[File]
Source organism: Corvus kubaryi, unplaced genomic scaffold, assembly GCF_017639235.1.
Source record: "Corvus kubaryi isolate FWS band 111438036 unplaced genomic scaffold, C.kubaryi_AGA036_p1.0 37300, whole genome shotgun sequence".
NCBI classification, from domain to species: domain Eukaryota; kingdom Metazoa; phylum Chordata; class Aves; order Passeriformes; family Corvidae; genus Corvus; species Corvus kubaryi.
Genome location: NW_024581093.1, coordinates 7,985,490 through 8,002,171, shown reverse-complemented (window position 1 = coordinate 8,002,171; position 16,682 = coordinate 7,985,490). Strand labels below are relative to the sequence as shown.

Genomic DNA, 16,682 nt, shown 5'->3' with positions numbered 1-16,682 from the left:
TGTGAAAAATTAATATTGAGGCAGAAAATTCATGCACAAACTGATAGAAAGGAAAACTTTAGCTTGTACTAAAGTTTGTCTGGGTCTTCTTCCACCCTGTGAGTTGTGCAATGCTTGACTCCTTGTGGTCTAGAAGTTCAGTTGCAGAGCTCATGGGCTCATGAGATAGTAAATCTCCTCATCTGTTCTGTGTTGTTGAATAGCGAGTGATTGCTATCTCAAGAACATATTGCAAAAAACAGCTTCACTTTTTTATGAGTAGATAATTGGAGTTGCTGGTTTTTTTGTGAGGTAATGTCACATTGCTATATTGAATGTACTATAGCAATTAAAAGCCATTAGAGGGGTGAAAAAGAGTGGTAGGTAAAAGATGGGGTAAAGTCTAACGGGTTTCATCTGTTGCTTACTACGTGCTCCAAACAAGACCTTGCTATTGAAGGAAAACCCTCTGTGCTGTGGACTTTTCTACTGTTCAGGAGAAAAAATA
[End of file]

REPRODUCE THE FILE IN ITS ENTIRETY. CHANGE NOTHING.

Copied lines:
Source organism: Corvus kubaryi, unplaced genomic scaffold, assembly GCF_017639235.1.
Source record: "Corvus kubaryi isolate FWS band 111438036 unplaced genomic scaffold, C.kubaryi_AGA036_p1.0 37300, whole genome shotgun sequence".
NCBI classification, from domain to species: domain Eukaryota; kingdom Metazoa; phylum Chordata; class Aves; order Passeriformes; family Corvidae; genus Corvus; species Corvus kubaryi.
Genome location: NW_024581093.1, coordinates 7,985,490 through 8,002,171, shown reverse-complemented (window position 1 = coordinate 8,002,171; position 16,682 = coordinate 7,985,490). Strand labels below are relative to the sequence as shown.

Genomic DNA, 16,682 nt, shown 5'->3' with positions numbered 1-16,682 from the left:
TGTGAAAAATTAATATTGAGGCAGAAAATTCATGCACAAACTGATAGAAAGGAAAACTTTAGCTTGTACTAAAGTTTGTCTGGGTCTTCTTCCACCCTGTGAGTTGTGCAATGCTTGACTCCTTGTGGTCTAGAAGTTCAGTTGCAGAGCTCATGGGCTCATGAGATAGTAAATCTCCTCATCTGTTCTGTGTTGTTGAATAGCGAGTGATTGCTATCTCAAGAACATATTGCAAAAAACAGCTTCACTTTTTTATGAGTAGATAATTGGAGTTGCTGGTTTTTTTGTGAGGTAATGTCACATTGCTATATTGAATGTACTATAGCAATTAAAAGCCATTAGAGGGGTGAAAAAGAGTGGTAGGTAAAAGATGGGGTAAAGTCTAACGGGTTTCATCTGTTGCTTACTACGTGCTCCAAACAAGACCTTGCTATTGAAGGAAAACCCTCTGTGCTGTGGACTTTTCTACTGTTCAGGAGAAAAAATA